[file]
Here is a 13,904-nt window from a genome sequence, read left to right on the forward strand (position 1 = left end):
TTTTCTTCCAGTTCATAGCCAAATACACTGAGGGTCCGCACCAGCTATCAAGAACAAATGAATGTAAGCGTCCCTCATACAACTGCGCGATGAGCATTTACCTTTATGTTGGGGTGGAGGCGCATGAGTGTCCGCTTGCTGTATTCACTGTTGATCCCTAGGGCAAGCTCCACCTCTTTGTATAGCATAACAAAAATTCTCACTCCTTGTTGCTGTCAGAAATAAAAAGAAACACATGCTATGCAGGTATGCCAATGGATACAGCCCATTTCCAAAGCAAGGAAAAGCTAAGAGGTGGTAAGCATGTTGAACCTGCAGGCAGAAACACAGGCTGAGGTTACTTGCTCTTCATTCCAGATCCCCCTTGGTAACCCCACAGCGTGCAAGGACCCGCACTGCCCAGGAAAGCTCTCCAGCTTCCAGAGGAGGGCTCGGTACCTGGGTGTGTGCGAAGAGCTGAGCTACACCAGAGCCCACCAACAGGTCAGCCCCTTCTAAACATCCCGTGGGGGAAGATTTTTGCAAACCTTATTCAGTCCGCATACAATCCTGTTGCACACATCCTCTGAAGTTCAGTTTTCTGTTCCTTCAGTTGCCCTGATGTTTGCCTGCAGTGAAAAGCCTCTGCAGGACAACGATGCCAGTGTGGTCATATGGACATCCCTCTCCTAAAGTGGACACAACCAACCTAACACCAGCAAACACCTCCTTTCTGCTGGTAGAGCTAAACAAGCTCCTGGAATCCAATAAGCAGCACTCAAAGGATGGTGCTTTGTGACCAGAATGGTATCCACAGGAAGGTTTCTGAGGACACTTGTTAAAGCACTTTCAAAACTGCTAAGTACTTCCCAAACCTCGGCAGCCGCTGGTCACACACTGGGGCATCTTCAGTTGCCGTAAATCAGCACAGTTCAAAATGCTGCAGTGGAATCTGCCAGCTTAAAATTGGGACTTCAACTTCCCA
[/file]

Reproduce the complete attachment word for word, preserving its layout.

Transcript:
Here is a 13,904-nt window from a genome sequence, read left to right on the forward strand (position 1 = left end):
TTTTCTTCCAGTTCATAGCCAAATACACTGAGGGTCCGCACCAGCTATCAAGAACAAATGAATGTAAGCGTCCCTCATACAACTGCGCGATGAGCATTTACCTTTATGTTGGGGTGGAGGCGCATGAGTGTCCGCTTGCTGTATTCACTGTTGATCCCTAGGGCAAGCTCCACCTCTTTGTATAGCATAACAAAAATTCTCACTCCTTGTTGCTGTCAGAAATAAAAAGAAACACATGCTATGCAGGTATGCCAATGGATACAGCCCATTTCCAAAGCAAGGAAAAGCTAAGAGGTGGTAAGCATGTTGAACCTGCAGGCAGAAACACAGGCTGAGGTTACTTGCTCTTCATTCCAGATCCCCCTTGGTAACCCCACAGCGTGCAAGGACCCGCACTGCCCAGGAAAGCTCTCCAGCTTCCAGAGGAGGGCTCGGTACCTGGGTGTGTGCGAAGAGCTGAGCTACACCAGAGCCCACCAACAGGTCAGCCCCTTCTAAACATCCCGTGGGGGAAGATTTTTGCAAACCTTATTCAGTCCGCATACAATCCTGTTGCACACATCCTCTGAAGTTCAGTTTTCTGTTCCTTCAGTTGCCCTGATGTTTGCCTGCAGTGAAAAGCCTCTGCAGGACAACGATGCCAGTGTGGTCATATGGACATCCCTCTCCTAAAGTGGACACAACCAACCTAACACCAGCAAACACCTCCTTTCTGCTGGTAGAGCTAAACAAGCTCCTGGAATCCAATAAGCAGCACTCAAAGGATGGTGCTTTGTGACCAGAATGGTATCCACAGGAAGGTTTCTGAGGACACTTGTTAAAGCACTTTCAAAACTGCTAAGTACTTCCCAAACCTCGGCAGCCGCTGGTCACACACTGGGGCATCTTCAGTTGCCGTAAATCAGCACAGTTCAAAATGCTGCAGTGGAATCTGCCAGCTTAAAATTGGGACTTCAACTTCCCA